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Archive for March, 2008

americanelm.jpg

By Erik Baard

The American Elm teaches us about how grandeur and delicacy, strength and vulnerability, can rise from the same roots. And how ubiquitous splendor can so suddenly become rare.

Step outside this weekend and watch these often supercentanarian monuments bringing forth delicate flowers, a pointillist expression. “They are small flowers that give an overall hue or yellowish orange and red across the whole tree instead of seeing individual flowers,” said Jessica Arcate, curator of woody plants at the New York Botanical Garden in the Bronx, which boasts specimens in natural habitat that pre-exist the institution’s 1891 founding.

“They weren’t planted there. They seeded in and grew naturally in the middle of our forest,” she said. “They like our flood plains, swales, run offs, and vernal pools.”

Calling their branch form “winged,” Arcate first fell in love with this largest species of elm while working on an estate in the Hudson River Valley. “They have such a full, almost weeping canopy. They’re just spectacular trees.”

The American elm in the NYBG photo above, taken March 26, can be found in the Benenson Ornamental Conifers collection. Arcate cautions that no photo can do them justice. Perhaps the words of Oliver Wendell Holmes, Sr. description of coming upon one over a hundred feet tall and in full leaf might help:

“…I saw a great green cloud swelling in the horizon, so vast, so symmetrical, of such Olympian majesty and imperial supremacy among the lesser forest growths, that my heart stopped short, then jumped at my ribs as a hunter springs at a five-barred gate, and I felt all through me, without need of uttering the words, ‘This is it!’”

Finding a large stand of American Elms is elation itself, and always a product of nature guided by human artifice. Central Park designers Frederick Law Olmstead and Calvert Vaux planted The Mall, best reached via the East 66th Street or East 72nd Street entrances, with four rows of American elms flanking the promenade. The flying buttresses of prodigious branches arc until they clasp in a vault of joyous green-gold in mid-spring’s leaf flush and by summer fill in to create a hushed enclosure of uncrowded communing. This is our city’s Great Nave.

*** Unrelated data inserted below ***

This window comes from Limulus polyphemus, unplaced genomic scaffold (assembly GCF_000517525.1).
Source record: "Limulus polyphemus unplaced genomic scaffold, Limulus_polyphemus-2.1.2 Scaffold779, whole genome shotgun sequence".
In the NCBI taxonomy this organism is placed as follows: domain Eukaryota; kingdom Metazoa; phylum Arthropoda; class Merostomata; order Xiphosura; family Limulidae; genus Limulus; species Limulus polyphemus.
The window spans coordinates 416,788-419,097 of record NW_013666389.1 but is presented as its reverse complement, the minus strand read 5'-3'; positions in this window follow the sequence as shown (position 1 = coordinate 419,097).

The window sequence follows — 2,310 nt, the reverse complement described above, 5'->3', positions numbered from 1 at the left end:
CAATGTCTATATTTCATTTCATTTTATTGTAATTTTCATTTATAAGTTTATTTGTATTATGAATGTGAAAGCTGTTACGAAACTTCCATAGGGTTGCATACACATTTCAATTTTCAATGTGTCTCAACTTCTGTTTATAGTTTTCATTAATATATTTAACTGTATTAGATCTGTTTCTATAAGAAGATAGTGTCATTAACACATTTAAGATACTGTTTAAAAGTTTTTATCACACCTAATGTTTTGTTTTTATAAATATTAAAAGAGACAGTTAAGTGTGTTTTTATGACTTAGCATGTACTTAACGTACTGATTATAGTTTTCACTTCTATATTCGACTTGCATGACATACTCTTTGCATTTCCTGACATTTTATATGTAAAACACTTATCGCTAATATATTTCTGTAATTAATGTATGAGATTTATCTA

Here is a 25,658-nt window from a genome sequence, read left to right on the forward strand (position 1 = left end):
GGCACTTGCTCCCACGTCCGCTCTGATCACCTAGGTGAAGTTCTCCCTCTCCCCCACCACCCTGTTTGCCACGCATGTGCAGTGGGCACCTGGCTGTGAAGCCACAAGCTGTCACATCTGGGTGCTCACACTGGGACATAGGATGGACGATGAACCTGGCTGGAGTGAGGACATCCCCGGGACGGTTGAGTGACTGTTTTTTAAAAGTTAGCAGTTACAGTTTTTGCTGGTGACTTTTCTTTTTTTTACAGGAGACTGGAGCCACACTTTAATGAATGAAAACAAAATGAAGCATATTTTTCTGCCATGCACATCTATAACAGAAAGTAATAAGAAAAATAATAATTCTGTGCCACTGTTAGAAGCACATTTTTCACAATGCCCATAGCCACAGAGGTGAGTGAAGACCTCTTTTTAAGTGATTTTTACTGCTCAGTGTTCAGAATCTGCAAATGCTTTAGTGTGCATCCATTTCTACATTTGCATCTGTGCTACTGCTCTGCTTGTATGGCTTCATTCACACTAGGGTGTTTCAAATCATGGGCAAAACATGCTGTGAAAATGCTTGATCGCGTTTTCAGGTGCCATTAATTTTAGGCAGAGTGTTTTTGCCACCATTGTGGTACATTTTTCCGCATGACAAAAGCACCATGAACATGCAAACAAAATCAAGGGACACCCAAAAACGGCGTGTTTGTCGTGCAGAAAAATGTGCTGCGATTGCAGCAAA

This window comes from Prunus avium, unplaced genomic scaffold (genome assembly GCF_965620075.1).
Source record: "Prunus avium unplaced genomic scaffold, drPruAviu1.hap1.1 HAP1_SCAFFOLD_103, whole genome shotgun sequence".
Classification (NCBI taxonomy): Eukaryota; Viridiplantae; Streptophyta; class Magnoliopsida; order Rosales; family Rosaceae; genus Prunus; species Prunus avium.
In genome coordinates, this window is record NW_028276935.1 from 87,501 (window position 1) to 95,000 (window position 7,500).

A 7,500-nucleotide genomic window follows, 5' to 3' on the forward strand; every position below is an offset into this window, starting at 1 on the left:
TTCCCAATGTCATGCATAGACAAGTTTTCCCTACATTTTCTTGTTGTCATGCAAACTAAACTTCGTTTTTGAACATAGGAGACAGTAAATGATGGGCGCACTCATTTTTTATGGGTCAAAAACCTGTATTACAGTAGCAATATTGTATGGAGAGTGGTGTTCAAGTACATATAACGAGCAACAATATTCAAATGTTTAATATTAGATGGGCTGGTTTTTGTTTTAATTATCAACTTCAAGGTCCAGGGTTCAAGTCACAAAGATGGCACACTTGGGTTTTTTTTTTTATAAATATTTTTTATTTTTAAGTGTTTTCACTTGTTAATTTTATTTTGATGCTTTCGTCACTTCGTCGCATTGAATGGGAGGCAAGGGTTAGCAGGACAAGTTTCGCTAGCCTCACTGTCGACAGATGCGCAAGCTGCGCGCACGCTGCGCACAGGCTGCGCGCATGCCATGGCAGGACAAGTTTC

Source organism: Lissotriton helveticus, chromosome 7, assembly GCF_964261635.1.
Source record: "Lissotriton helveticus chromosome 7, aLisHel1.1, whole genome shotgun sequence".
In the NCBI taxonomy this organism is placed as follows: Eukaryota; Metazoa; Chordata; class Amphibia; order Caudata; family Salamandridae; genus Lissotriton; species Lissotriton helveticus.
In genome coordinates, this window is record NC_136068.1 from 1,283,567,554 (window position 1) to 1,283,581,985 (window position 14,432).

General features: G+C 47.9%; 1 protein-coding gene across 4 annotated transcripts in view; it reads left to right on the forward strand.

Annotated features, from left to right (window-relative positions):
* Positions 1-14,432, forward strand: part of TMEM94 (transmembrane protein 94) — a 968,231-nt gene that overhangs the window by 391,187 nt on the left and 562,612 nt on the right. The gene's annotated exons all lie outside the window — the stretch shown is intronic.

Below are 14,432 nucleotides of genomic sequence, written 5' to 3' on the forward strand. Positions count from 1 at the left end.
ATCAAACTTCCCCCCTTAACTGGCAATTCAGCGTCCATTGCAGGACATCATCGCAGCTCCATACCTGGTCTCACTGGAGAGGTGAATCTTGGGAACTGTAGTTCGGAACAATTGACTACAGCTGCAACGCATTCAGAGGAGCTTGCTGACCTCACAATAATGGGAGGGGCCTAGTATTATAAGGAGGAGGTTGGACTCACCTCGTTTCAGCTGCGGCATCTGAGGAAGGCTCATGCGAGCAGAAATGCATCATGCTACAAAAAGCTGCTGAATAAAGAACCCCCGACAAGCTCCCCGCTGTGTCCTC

Native Americans used the trees as landmarks for gatherings, and derived medicines for ailments ranging from coughs to obstetrics. European colonists also fell for them fast and hard. While much of the continent was still wooded, town elders had wild American elm saplings planted in the Boston Common. As the U.S. population boomed, American elms became a street tree of choice, lining both grand boulevards and sleepy suburban tracts that sprang up along railroad lines. Part of this preference stemmed from their hardiness, in terms of temperature range and native pests, including hundreds of insect species. Utility also played a role; the high arcing branches that give American elms their distinctive vase or umbrella shape shade streets while allowing traffic to pass.

Today the pleasure of spending time among American elms is a rare privilege by which light New Yorkers are spoiled. We have some of the world’s largest stands, notably in Central Park and Riverside Park. Though wild American elms were once most abundant in the eastern United States, they now survive in substantial numbers primarily in Midwest and Canadian prairies.

We descended to that sad state following the 1930 introduction of Dutch elm disease, a fungus that hitched aboard logs shipped from Europe. The vector for transmission is the European elm bark beetle.

“Borers tend to go to trees that are stressed out, so they went for the street trees first,” Arcate said. Healthy trees in the niche for which they have evolved deploy natural defenses that can thwart attacks that would fell street trees.

“There’s research indicating that some trees give off an infrared shade that changes when they’re sick. Insects flying around know it,” she said. Once set upon by the fungus, the decline and mass death was visible to human eyes. Trees yellowed and weakened in vast waves. Miles of American roads were left sun scorched in summer and hauntingly barren in winter. Communities were stripped of their sense of place.

Remaining urbanite American elms demand constant monitoring and intensive care from stewards like the New York Department of Parks and Recreation. Keeping them alive, however, is still cheaper than letting them die. Removing a dead American elm can cost in one shot as much as providing decades of care, to say nothing of adjacent property values. As Michael Pollan notes in a brilliant essay about species, their survival is a civic effort. In a sense, they have become our city’s arboreal humpback whales or polar bears, massive and strong yet begging for care after the damage we’ve introduced.

 

Efforts to hybridize or otherwise alter the American elm to resist the blight have shown progress, but the “holy grail” of an immune tree that perfectly retains the beloved form remains elusive.